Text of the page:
"I found one day in school a boy of medium size ill-treating a smaller boy. I expostulated, but he replied: 'The bigs hit me, so I hit the babies; that's fair.' In these words he epitomized the history of the human race."
- From "Education and the Social Order" by Bertrand Russell
"When we grew up and went to school, there were certain teachers who would hurt the children anyway they could
by pouring their derision upon anything we did
exposing every weakness however carefully hidden by the kids."
- From "Another Brick in the Wall" by Pink Floyd.
Bullying is major problem in many of our schools. Sometimes, the worst bullies are the grown-ups. A case in point is a novel form of discipline now practiced in several Texas school systems, including Houston, Austin, San Antonio and Dallas. Instead of detention to punish misbehaving students, the school system is using the criminal justice system. A student who disobeys a school rule is given a ticket that his or her family has to pay. Last year, more than 275,000 Texas juveniles were ticketed for such offenses as disrupting class, disorderly conduct or curfew violations (i.e. leaving campus without permission). These tickets are not cheap; when school officials searched a girl's purse and found a cigarette butt, she got a ticket for $200! Some troubled students can rack up several tickets, placing a substantial financial burden on their family.
These tickets have to be taken seriously. These violations are class C misdemeanors, which is serious enough to show up on a criminal record. Of course, a Texas child's criminal record should be wiped clean of these offenses once he or she turns 18, but due to the sheer volume of these tickets, this often isn't done. It gives a whole new meaning to the term "permanent record", doesn't it? Moreover, once a student turns 17, he / she can be arrested for failure to pay the ticket. This actually happened to a 17 year old student from Hidalgo county last year.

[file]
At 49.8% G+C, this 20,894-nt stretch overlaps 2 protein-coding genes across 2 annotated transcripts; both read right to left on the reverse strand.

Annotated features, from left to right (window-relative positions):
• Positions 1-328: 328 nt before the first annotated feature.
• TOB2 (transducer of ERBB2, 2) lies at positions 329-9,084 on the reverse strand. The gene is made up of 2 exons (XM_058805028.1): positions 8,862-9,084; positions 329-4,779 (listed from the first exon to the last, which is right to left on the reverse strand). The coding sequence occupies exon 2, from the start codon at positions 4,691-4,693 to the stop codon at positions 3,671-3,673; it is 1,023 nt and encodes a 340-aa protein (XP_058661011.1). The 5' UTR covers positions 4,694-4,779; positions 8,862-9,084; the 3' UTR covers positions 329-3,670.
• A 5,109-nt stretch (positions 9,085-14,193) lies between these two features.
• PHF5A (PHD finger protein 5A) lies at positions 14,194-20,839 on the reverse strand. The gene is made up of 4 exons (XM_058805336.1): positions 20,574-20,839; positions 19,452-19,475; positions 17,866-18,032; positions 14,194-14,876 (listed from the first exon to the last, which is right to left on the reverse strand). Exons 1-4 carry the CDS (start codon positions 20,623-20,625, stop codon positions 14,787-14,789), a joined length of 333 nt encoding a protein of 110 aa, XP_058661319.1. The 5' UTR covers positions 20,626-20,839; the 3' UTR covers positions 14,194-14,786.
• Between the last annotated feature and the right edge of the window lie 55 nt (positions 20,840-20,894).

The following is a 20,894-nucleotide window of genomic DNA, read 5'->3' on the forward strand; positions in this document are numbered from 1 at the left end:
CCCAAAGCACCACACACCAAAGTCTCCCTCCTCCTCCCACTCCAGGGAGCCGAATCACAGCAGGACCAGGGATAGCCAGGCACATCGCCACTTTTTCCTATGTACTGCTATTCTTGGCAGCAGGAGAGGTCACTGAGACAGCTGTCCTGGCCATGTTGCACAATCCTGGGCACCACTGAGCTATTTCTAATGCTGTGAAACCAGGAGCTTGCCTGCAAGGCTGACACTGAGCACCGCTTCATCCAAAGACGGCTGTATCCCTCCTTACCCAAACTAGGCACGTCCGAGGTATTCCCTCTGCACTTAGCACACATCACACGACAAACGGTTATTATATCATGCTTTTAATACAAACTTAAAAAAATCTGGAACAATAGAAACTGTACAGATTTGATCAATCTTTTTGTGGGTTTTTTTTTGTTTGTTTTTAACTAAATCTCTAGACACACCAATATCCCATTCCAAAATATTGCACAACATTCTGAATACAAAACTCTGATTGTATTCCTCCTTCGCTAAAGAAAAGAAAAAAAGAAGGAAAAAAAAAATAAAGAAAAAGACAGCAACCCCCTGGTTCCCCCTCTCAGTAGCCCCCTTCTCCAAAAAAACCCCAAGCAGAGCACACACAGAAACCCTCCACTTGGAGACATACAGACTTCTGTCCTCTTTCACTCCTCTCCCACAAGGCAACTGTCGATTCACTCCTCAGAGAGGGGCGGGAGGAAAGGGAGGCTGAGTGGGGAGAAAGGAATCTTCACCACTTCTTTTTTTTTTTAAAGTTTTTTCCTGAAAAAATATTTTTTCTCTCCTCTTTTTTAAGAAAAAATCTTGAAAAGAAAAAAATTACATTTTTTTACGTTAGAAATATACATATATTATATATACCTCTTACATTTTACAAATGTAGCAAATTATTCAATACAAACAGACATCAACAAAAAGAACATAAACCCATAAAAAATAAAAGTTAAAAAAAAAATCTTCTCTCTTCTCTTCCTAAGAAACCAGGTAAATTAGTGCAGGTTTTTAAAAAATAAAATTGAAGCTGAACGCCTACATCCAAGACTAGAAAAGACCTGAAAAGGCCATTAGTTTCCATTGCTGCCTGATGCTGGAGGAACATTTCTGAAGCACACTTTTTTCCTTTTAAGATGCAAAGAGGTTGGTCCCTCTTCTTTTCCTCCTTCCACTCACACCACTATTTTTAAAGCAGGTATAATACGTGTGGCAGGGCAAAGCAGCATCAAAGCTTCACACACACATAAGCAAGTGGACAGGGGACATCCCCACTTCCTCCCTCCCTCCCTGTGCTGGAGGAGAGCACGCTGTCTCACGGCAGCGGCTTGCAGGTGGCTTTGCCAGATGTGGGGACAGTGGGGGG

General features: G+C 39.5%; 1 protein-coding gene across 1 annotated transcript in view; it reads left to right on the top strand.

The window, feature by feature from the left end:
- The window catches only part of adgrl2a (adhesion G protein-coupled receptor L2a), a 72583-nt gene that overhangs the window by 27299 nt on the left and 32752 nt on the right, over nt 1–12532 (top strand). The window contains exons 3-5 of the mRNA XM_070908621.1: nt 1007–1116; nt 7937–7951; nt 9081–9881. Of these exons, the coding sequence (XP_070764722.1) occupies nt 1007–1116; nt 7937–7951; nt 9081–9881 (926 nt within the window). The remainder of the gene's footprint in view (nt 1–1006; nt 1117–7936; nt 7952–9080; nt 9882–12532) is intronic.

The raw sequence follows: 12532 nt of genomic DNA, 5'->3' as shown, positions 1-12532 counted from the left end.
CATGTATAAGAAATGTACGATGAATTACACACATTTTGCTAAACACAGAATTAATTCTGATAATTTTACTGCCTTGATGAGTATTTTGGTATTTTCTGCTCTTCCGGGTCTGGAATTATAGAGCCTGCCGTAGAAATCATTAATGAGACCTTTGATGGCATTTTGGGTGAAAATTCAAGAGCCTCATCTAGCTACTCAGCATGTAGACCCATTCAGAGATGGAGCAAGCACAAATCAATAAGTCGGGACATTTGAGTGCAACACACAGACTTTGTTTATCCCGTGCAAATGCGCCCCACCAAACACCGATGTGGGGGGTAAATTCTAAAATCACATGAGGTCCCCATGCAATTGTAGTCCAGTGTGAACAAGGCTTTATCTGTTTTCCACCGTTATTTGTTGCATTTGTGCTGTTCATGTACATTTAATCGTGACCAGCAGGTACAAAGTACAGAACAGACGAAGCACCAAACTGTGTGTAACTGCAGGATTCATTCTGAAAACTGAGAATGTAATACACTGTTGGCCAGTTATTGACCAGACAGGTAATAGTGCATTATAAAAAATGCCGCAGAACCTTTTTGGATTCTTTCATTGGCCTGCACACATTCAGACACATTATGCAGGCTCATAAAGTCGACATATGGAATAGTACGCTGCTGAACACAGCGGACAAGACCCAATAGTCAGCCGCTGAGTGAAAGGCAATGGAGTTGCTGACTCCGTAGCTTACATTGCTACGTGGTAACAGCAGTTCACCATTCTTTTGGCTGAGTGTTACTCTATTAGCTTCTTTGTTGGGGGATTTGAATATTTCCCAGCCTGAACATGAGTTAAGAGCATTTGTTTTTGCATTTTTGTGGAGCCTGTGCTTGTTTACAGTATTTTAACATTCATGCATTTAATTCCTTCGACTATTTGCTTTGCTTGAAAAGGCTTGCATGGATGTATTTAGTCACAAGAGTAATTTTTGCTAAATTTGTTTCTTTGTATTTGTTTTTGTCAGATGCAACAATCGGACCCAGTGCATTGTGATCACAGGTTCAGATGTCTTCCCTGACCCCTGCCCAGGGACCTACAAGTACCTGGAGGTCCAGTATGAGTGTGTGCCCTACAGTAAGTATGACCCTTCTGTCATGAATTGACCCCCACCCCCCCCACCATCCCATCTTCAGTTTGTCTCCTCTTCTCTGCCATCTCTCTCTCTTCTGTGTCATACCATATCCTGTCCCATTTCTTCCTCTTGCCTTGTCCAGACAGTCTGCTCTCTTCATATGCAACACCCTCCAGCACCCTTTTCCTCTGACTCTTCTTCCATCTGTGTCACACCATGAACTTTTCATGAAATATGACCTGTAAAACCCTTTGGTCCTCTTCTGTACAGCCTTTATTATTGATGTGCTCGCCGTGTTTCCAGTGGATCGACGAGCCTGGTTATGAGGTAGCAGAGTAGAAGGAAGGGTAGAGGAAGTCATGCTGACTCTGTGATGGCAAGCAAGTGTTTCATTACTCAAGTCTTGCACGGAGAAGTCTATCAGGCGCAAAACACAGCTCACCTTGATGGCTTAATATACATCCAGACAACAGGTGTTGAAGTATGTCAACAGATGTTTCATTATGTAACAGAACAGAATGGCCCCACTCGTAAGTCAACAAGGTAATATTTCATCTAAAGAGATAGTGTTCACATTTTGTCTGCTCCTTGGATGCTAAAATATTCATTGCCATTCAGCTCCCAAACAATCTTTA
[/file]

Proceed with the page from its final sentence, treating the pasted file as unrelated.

The public interest group Texas Appleseed has studied the ticketing of students. Among their findings were:
- tickets were given to children as young as six;
- racial minorities receive a disproportionate number of tickets; and
- a student is much more likely to get a ticket if he / she has a disability.
What is especially appalling about this ticketing is that frequently no allowances are made for when a misbehavior might be caused by a disability. Tickets for using profanity have been given to students suffering from Tourette Syndrome! The Appleseed report has a particularly callous citation of an autistic girl. In the interest of full disclosure, I have an autistic son who has his own blog, making this sort of abuse even more disturbing to me.
All in all, this ticketing system recalls the protest song "Another Brick in the Wall" from Pink Floyd's 1979 Rock opera "The Wall". This song condemns the British school system of enforcing mindless conformity by humiliating any student that deviates from the norm. What better anthem is there for school systems that punishes students for the crime of being born with a disability?
So what should be done to stop this legal harassment of Texas children? I have two proposals that I will present in follow-ups to this post. Stay tuned.
A bonus video: here's a version of "Another Brick in the Wall" that might be more appropriate for Texas.